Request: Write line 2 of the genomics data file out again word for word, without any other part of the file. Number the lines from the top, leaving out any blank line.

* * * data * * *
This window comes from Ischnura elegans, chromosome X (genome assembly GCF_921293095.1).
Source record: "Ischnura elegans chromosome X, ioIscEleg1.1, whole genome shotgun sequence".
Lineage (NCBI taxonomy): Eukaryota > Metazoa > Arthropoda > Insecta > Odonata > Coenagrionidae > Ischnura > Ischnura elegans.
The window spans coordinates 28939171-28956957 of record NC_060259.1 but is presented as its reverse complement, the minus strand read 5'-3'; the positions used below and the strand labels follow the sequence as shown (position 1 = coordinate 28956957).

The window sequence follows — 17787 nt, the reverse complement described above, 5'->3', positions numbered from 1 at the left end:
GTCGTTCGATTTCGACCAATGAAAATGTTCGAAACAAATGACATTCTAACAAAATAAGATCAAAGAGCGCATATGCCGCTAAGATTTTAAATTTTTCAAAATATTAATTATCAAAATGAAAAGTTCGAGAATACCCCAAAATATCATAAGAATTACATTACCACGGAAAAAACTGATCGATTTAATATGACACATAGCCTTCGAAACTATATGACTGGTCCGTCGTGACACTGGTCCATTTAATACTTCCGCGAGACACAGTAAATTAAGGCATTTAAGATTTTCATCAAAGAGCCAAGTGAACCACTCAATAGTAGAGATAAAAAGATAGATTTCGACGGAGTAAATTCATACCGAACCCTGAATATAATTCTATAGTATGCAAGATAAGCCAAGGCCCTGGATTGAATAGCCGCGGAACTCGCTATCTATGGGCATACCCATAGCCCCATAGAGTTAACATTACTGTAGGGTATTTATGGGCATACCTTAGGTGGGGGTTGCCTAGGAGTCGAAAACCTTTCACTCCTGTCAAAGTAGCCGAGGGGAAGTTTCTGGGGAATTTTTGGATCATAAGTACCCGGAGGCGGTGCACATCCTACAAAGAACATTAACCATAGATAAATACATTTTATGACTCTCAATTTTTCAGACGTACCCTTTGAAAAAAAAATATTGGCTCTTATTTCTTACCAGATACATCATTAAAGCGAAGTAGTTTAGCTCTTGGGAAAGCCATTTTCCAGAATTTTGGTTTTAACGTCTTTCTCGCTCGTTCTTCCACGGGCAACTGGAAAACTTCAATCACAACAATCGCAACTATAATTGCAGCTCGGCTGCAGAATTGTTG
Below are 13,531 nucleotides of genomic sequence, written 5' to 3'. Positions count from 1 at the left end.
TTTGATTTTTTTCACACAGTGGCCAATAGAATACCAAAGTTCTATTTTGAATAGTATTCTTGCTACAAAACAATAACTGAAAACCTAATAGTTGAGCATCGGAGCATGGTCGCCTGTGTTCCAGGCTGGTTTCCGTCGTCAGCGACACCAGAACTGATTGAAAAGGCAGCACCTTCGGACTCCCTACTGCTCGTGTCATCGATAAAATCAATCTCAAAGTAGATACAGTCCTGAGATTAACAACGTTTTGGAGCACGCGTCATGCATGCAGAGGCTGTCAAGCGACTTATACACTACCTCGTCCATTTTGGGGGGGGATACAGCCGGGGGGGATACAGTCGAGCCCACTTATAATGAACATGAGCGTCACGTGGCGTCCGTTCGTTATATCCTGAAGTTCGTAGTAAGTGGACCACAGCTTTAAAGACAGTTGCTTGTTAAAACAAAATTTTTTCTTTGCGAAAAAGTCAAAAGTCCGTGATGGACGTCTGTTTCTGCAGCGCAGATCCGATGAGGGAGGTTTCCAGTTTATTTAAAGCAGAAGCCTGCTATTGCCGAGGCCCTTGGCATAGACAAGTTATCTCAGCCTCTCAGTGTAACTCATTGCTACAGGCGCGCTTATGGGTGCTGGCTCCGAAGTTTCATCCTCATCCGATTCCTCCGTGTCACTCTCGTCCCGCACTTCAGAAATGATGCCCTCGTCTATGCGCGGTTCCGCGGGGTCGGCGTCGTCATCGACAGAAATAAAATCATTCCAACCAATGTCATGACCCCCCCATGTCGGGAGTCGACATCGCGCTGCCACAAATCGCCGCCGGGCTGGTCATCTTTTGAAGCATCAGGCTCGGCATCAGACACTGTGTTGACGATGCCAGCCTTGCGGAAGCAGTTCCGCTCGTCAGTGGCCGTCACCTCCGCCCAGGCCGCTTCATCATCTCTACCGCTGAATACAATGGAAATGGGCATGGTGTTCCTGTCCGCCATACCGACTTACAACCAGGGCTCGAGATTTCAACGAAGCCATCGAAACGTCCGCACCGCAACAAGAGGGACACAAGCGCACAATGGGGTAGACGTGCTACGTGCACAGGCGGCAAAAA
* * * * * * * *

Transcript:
Source record: "Ischnura elegans chromosome X, ioIscEleg1.1, whole genome shotgun sequence".